Neither Appearance nor Illusion was an installation in the Musée du Louvre of the 12th century remains of the original fortress built to protect Paris from Anglo-Norman threat. The foundations were revealed during the archaeological renovations of the Grand Louvre in 1989. This installation marked the first time this particular space had been used to display art.
The title of this installation, ‘Neither Appearance nor Illusion’ (‘ni apparence ni illusion’) is taken from a quote of Friedrich Nietzsche. The installation’s fifteen sentences, distributed in various positions along the walls, suggest a quest both experiential and introspective. They play on the complex relationships between history, archeology and the role of the visitor to complete the work themselves. The artist, an originator of appropriation and well known for the use of texts and quotations of others for his works, has decided in this case, and for the first time since 1979, to construct the texts himself.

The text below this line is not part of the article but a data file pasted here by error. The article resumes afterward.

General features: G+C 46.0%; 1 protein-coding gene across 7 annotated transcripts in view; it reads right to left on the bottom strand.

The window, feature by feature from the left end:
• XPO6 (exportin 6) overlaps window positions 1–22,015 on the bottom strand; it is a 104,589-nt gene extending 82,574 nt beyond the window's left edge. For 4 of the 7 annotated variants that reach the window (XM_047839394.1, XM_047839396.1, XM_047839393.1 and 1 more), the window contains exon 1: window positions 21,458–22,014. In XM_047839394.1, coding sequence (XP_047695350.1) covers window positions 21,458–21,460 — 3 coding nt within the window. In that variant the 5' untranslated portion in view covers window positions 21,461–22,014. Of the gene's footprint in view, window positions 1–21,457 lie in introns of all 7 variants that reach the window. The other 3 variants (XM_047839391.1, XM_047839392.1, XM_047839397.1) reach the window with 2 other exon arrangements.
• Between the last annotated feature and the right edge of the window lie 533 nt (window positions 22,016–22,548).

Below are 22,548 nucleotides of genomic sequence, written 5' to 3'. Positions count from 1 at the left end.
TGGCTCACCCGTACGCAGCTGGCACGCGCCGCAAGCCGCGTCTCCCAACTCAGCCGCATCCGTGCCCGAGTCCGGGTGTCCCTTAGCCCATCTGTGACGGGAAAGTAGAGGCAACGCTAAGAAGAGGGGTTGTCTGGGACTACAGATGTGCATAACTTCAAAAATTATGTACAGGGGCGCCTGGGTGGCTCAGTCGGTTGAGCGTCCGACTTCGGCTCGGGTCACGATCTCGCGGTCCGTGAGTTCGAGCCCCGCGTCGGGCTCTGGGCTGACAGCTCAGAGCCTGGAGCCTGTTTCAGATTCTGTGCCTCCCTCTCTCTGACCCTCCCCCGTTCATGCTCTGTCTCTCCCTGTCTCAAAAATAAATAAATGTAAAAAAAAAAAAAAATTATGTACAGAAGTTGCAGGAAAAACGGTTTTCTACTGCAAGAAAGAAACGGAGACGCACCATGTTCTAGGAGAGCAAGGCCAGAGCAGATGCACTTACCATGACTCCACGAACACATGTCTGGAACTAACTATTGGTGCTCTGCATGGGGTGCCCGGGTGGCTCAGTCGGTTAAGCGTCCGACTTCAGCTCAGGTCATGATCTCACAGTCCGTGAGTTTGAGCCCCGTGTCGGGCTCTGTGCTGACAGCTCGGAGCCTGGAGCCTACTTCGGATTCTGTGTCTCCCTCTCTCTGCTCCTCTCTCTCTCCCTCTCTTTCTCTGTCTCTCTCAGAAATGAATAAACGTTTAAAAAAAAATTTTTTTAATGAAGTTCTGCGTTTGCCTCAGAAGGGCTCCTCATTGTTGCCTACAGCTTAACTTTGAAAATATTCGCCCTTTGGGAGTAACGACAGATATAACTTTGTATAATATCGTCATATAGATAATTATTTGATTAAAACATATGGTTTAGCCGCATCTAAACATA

A catalogue, 'ni apparence ni illusion', is published by MER Paperkunsthalle, Ghent and the Musee du Louvre, Paris (2010, ISBN 978-94-906-9303-9).